In a week, Vic and I and Coolidge will relocate our household to a very new and very different and very lovely place, and I will continue from there to chronicle the people, places, and things that move me to write. Out of some kind of deference to the magnitude of the change, I have decided to continue Oikos mou at a new location, one reflective of the new place — specifically, of course, my house in that new place. I am a wandering homebody at heart.
As soon as I settle in and complete its construction, I will provide the link to my new blog in a grandly triumphant announcement here at Oikos mou. The best way to follow the adventure and see the first post and pictures at the new site, is to subscribe to this blog using the handy button on the right. This way, you will receive all future posts on this blog — which may only be the announcement of the new blog — in your e-mail. You may also, if you wish, subscribe to the new blog once you are there. That way, new posts, including pictures, will show up in your e-mail as soon as they are posted, and you will know everything I know, for what that’s worth. No salesman will call, and WordPress will never write you, I promise. I subscribe to several blogs, and I have never received a single e-mail through any of them; I receive only the posts, and I find it very convenient. For the feed-savvy among you, well, I don’t need to explain anything; nor could I. :-)
Writing, and especially my blog, is the primary means by which I organize my mind and maintain accountability to my God, to myself, and to my world; and in many cases, for better or worse, my blog is the means by which I maintain contact with many people. I have readers who have become friends, and friends who have become readers; you all are dearly important to me. I heartily invite you to continue what I hope you have found to be an enjoyable visit. I’m working on virtual refreshments. Û>
By the time we were near the end of the call, Verna was sobbing and wheezing. I had called to thank her for the card she sent to wish us well in our new home. She remembered our moving date and every detail with precision. Some of my friends 60 years her junior don’t keep track nearly as well; but of course, they have more on their minds. At 96, Verna fixes on a very few things, and I am as much honored as I am baffled that I am one of these things. And at 96, Verna began to cry, because she knew we might never see each other again.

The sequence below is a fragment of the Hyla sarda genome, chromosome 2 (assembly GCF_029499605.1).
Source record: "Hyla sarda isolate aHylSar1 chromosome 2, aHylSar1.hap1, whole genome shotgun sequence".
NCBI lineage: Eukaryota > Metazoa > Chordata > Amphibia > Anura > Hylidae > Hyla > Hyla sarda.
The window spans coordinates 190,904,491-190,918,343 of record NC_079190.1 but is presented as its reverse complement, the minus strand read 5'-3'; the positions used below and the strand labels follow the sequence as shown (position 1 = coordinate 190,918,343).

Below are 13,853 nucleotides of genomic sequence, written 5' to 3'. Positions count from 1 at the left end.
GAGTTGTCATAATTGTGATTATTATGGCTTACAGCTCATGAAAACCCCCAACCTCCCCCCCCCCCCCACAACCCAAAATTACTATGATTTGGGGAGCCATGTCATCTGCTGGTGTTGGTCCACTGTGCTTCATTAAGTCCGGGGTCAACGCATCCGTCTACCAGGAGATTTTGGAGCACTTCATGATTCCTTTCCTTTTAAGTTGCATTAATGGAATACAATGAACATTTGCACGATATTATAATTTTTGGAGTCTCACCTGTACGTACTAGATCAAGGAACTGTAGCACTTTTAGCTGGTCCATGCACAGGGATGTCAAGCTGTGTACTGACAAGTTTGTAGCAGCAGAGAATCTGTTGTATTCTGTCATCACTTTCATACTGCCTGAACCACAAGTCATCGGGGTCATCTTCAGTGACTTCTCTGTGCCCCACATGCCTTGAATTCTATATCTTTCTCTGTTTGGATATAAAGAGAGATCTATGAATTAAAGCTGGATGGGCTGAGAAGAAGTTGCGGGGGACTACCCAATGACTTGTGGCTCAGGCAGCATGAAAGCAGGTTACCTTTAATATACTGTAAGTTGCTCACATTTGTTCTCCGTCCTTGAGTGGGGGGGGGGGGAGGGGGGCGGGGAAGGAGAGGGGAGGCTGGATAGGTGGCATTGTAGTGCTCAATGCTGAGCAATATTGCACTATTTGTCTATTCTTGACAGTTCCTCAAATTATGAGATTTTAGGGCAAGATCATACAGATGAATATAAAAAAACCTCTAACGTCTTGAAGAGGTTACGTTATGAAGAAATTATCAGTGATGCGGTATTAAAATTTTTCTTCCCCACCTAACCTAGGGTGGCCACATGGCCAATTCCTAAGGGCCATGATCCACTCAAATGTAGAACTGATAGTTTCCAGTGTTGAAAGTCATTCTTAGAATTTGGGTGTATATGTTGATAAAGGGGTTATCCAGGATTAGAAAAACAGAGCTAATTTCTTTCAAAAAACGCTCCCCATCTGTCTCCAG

“Till glory, Verna,” I said, trying to be reassuring but wondering whether this was a stupid thing to say to someone her age. Glory, after all, couldn’t be far off. But her sobbing persisted, and I sensed the worst. “Verna! We will see each other in glory, and we will know each other!” She sobbed harder. The Lord rebuke you, Satan! How dare you mess with her mind this way right now? “Verna! Our Savior has never lost one from the palm of his hand! You know that! Do you hear me? You can never be lost! You will see Jesus, and you will see me, in glory.” I drew some thoughts from my pastor’s sermon of only two days ago on the perseverance of the saints. I assured Verna, or tried to assure her, that it didn’t matter if she didn’t feel saved right then, that her salvation was a fact that Christ would never change. But I also knew it was unlikely that Verna would suddenly become a Calvinist at that moment, and I could only pray for her comfort. What a dreadful trap it is on which her brand of faith has hinged. It must indeed be a fearful thing to fall into the hands of a fickle God.
It was very hard. “Verna,” I said, “It’s all right. Who would we be if this didn’t tear our hearts out?” “Okay, Honey,” she said. And, still choking and wheezing, she said goodbye.
Parting from old friends on the earthly plane — and that is where I live — doesn’t become easier with practice; and anyway, I don’t get much practice. It’s just hard. It’s hard, like a lot of other things that make us who we are.
Always, always pack your travel mug first. This way, you will not be able to find it when you set out on your journey, and you will have two innovative options: you can buy another mug, or leave home without coffee. Buying coffee is a cop-out. The whole idea is to drink the last cup of coffee you made at your old home on your way to your new home.
I am finding this tip particularly useful because I have been packing in advance of our 350-mile road trip/move for more than a month, so that I will not have to do crash-and-burn packing the final week. My travel mug is important, so of course I packed it early — with other things I thought I wouldn’t miss for 4 to 6 weeks. Why am I bringing things at all if I won’t miss them for 4 to 6 weeks? Let’s just say that I’ve missed my travel mug twice, and my German dictionary once; and that isn’t too bad for 60 boxes so far.
Janet, would you save me one of your Starbucks lids? Do you think it would fit one of my Fiesta mugs?